Q: When a defendant represents him/herself before a judge, is it ok to have or bring anyone to the table where defendant sits? Can the defendant bring a trusted friend to serve as an advisor during the court case?

-B.S., Carson

Ron Sokol

A: Talk with the court clerk as to what the  judge allows, or ask the judge in open court. You certainly cannot have just anyone sit at counsel’s table. If you are a defendant, and represent yourself, you will be sitting there, but witnesses and friends will not. They sit in the gallery in the courtroom, although witnesses may be excluded by the court until it is their time to testify.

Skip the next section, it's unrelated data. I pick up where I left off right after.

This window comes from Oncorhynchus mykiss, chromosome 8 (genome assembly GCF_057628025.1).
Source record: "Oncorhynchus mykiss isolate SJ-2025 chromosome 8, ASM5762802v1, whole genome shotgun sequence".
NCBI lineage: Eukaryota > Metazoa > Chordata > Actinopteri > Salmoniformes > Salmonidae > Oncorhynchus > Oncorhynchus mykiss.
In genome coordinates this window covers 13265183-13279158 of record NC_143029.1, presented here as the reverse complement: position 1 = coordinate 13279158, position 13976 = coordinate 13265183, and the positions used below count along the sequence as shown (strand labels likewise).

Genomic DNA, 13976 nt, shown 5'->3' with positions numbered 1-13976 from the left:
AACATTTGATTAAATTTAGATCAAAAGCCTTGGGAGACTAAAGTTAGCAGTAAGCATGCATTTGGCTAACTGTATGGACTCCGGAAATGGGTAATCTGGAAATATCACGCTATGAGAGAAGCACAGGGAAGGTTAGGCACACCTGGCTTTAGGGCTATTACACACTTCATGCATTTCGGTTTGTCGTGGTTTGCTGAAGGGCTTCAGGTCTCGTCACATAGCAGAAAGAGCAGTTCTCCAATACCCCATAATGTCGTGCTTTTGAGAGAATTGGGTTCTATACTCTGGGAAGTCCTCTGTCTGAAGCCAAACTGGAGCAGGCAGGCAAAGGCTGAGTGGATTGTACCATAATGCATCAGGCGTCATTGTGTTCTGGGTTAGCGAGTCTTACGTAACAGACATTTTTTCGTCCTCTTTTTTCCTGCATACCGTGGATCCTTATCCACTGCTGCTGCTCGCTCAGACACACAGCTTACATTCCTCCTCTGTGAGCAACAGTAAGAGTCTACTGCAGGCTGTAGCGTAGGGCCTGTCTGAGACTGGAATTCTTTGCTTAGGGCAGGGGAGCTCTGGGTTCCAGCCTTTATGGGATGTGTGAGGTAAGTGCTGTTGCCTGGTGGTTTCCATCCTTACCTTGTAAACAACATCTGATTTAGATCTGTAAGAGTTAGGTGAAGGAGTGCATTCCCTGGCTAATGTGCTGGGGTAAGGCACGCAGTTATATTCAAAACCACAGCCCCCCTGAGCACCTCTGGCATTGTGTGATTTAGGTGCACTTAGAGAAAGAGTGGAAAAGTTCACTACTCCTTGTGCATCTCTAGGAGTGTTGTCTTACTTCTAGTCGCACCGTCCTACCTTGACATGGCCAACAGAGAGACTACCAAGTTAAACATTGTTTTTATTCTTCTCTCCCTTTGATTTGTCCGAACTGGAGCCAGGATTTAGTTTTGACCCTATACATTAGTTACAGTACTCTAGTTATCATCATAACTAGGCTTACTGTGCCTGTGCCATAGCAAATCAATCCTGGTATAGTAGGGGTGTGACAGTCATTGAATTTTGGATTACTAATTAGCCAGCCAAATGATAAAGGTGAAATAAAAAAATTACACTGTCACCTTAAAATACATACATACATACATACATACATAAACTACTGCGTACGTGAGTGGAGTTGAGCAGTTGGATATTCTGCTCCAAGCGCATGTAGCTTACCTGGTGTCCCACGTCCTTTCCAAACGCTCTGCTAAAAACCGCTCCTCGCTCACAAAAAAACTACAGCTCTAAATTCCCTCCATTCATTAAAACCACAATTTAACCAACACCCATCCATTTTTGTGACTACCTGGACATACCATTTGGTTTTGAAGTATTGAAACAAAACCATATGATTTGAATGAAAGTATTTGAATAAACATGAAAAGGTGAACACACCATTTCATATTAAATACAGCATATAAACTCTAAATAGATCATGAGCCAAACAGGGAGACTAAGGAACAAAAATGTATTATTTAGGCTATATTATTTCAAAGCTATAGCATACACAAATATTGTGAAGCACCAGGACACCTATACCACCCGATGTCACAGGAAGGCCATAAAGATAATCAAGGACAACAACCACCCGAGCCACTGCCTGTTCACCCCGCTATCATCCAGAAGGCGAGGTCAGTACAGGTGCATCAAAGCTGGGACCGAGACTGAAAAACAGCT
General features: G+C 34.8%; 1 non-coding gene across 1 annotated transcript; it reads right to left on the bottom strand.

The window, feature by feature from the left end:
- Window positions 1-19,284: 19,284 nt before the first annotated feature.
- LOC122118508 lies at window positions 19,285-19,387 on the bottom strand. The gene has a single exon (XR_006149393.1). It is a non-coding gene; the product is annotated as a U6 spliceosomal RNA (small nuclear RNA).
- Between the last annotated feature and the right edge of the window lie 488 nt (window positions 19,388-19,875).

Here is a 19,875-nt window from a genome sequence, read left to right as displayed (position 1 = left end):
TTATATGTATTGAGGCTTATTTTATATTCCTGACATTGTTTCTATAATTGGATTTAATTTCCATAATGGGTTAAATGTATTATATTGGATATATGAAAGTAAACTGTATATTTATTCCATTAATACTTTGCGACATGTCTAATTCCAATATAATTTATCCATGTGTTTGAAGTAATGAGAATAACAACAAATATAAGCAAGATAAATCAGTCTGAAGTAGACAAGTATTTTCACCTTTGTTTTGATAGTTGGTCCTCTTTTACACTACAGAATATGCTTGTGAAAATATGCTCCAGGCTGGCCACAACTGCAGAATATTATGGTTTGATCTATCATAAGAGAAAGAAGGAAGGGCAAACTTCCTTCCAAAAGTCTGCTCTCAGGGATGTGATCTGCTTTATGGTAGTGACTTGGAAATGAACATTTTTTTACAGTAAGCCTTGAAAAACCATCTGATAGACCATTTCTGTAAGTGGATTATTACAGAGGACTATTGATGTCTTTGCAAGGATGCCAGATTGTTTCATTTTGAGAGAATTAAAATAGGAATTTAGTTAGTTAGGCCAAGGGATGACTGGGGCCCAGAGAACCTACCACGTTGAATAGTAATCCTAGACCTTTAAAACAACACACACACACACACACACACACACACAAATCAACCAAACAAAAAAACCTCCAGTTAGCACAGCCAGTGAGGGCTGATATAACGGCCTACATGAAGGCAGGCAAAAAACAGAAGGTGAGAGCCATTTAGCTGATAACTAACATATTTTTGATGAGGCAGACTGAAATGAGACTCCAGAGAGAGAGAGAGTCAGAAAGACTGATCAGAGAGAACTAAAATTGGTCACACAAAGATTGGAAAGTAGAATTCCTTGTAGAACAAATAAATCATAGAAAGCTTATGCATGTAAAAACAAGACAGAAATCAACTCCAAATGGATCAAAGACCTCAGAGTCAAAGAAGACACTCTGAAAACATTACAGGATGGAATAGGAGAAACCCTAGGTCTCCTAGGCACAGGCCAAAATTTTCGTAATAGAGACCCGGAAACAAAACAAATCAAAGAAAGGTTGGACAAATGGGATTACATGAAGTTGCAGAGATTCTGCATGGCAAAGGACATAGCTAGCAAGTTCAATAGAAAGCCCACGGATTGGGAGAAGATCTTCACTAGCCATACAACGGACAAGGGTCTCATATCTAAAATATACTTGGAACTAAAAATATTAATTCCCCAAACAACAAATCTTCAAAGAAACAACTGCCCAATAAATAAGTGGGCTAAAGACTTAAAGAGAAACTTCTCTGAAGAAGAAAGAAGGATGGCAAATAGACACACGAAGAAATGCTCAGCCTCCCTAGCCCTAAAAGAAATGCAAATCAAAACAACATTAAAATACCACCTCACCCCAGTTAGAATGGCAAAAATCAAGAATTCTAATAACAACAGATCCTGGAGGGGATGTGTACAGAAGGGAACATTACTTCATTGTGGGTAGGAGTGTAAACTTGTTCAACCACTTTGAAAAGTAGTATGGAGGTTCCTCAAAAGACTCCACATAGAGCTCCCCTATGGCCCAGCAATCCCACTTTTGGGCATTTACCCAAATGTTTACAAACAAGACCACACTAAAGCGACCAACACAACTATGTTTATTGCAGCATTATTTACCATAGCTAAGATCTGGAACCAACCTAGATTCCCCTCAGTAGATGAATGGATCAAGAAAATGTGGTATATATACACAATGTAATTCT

A trusted advisor — such as a paralegal who is your assistant — may be able to sit with you. Courts do show some deference to lay people who take on the challenge of representing themselves, but I have said before, and (sorry) will say it again:  “He who represents himself has a fool for a client”.

Q: Just what is the role of a bailiff in court, other than to look official so you don’t do anything other than act  properly?

-J.L., Los Angeles

A: Bailiffs are often considered security in the courtroom to make sure things do not get out of hand, and to take action if they do. A bailiff may play other important roles as well such as announcing the judge’s entry into the courtroom, handling evidence (it is given to the bailiff and then turned over to the judge), accompany the jury into and outside of the courtroom, and pass on messages that the jury may have for the court.

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